scientists have identified a violent cosmic eruption that temporarily
blinded a NASA satellite in June. An X-ray telescope
gamma rays on board the NASA Swift satellite
captured a record-breaking burst of rays that had left scientists
mystified about its massive brightness and point of origin. At
it's peak the gamma-ray explosion – documented as the most powerful
emission on record -- produced between 143,000 and 145,000 X-ray
protons per second, which is about 10 to 15 times brighter than
previous bursts captured by the telescope. After
weeks of analysis, researchers are now indicating that the astounding
blast was produced by a massive star collapsing into a black
hole. According to Astronomy.com and Space.com,
although the Swift satellite was designed specifically to study
gamma-ray bursts, the instrument was not designed to handle an X-ray
blast this bright."The intensity of these X-rays was
unexpected and unprecedented," said Neil Gehrels from NASA's
Goddard Space Flight Center in Greenbelt, Maryland. He said the
burst, named GRB 100621A, is the brightest X-ray source that Swift
has detected since the observatory began X-ray observation in early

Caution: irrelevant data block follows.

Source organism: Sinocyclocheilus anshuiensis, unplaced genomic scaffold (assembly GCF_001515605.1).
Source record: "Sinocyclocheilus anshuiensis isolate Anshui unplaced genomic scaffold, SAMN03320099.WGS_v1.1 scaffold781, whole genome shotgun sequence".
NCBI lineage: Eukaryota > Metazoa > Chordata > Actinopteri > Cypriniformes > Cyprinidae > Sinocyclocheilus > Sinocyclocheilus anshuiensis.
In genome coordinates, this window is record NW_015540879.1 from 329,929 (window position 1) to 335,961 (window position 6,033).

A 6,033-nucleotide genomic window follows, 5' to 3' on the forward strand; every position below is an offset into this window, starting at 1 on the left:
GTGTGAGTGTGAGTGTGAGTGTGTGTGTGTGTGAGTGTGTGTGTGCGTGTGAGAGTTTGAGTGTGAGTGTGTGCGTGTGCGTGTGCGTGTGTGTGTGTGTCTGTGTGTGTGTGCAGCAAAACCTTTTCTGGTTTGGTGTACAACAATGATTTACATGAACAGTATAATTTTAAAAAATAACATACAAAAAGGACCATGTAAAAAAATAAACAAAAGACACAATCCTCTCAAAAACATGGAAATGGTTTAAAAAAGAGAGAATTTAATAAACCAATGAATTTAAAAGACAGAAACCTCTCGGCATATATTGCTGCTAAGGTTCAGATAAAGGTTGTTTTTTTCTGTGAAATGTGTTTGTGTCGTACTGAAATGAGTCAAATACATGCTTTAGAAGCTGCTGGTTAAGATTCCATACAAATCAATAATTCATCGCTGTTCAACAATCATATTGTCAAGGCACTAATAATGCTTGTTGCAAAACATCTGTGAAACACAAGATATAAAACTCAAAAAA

2005. "Just when we were beginning to think that we had seen
everything that gamma-ray bursts could throw at us, this burst came
along to challenge our assumptions about how powerful their X-ray
emissions can be.”The event was so powerful, it disrupted
the telescope's data-analysis capabilities."The burst
was so bright when it first erupted that our data-analysis software
shut down," said Phil Evans from the University of Leicester in
the United Kingdom. "So many photons were bombarding the
detector each second that it just couldn't count them quickly enough.
It was like trying to use a rain gauge and a bucket to measure the
flow rate of a tsunami."The X-rays had been traveling
for over 5 billion years before being detected by the Swift
satellite.The burst lasted for about one minute and was about
200 times brighter than the Crab Nebula, an X-ray radiation benchmark
for astronomers. The X-ray blast is the brightest ever
detected from outside of the Milky Way galaxy.
quote: Purely false. There is not one single piece of existing technology that allows us to measure anything outside of our physical reach (that you can claim to be accurate). Do you measure to cut boards with a pair of binoculars? No, we physically measure it, and can justify it as being accurate. You can see other galaxies/stars/planets/etc sure, but we can not say "fact" anything. All observations are purely speculative and the opinion of whoever is looking.
quote: At this point we can all go home and give up on logic, or we can admit things like "optics, lasers and math" are more accurate than a tape measure.
quote: now we've established a large collection of stars distance in our galaxy with accuracy.
quote: Now if you get into radio astronomy and set up arrays of telescopes all acting as one dish we have indeed resolved features of galaxies billions of lightyears away.